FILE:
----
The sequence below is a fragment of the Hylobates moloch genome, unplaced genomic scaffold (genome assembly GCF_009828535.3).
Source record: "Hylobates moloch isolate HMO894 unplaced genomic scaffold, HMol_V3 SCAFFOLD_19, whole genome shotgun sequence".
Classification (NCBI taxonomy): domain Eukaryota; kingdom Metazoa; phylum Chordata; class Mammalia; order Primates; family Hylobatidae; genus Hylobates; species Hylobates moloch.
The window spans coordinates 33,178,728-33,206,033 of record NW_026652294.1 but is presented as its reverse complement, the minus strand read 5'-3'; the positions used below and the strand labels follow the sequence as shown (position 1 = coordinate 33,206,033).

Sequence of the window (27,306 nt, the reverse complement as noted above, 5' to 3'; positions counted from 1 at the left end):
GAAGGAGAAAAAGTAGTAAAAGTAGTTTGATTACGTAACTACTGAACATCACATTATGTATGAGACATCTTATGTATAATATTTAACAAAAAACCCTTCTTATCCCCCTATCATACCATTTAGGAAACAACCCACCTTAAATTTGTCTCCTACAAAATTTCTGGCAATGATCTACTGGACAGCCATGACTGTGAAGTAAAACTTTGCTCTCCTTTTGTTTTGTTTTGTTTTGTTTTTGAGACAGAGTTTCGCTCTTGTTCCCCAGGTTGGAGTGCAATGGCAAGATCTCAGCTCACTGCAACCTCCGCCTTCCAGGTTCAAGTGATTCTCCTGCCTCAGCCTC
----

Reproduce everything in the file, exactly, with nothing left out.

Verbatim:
The sequence below is a fragment of the Hylobates moloch genome, unplaced genomic scaffold (genome assembly GCF_009828535.3).
Source record: "Hylobates moloch isolate HMO894 unplaced genomic scaffold, HMol_V3 SCAFFOLD_19, whole genome shotgun sequence".
Classification (NCBI taxonomy): domain Eukaryota; kingdom Metazoa; phylum Chordata; class Mammalia; order Primates; family Hylobatidae; genus Hylobates; species Hylobates moloch.
The window spans coordinates 33,178,728-33,206,033 of record NW_026652294.1 but is presented as its reverse complement, the minus strand read 5'-3'; the positions used below and the strand labels follow the sequence as shown (position 1 = coordinate 33,206,033).

Sequence of the window (27,306 nt, the reverse complement as noted above, 5' to 3'; positions counted from 1 at the left end):
GAAGGAGAAAAAGTAGTAAAAGTAGTTTGATTACGTAACTACTGAACATCACATTATGTATGAGACATCTTATGTATAATATTTAACAAAAAACCCTTCTTATCCCCCTATCATACCATTTAGGAAACAACCCACCTTAAATTTGTCTCCTACAAAATTTCTGGCAATGATCTACTGGACAGCCATGACTGTGAAGTAAAACTTTGCTCTCCTTTTGTTTTGTTTTGTTTTGTTTTTGAGACAGAGTTTCGCTCTTGTTCCCCAGGTTGGAGTGCAATGGCAAGATCTCAGCTCACTGCAACCTCCGCCTTCCAGGTTCAAGTGATTCTCCTGCCTCAGCCTC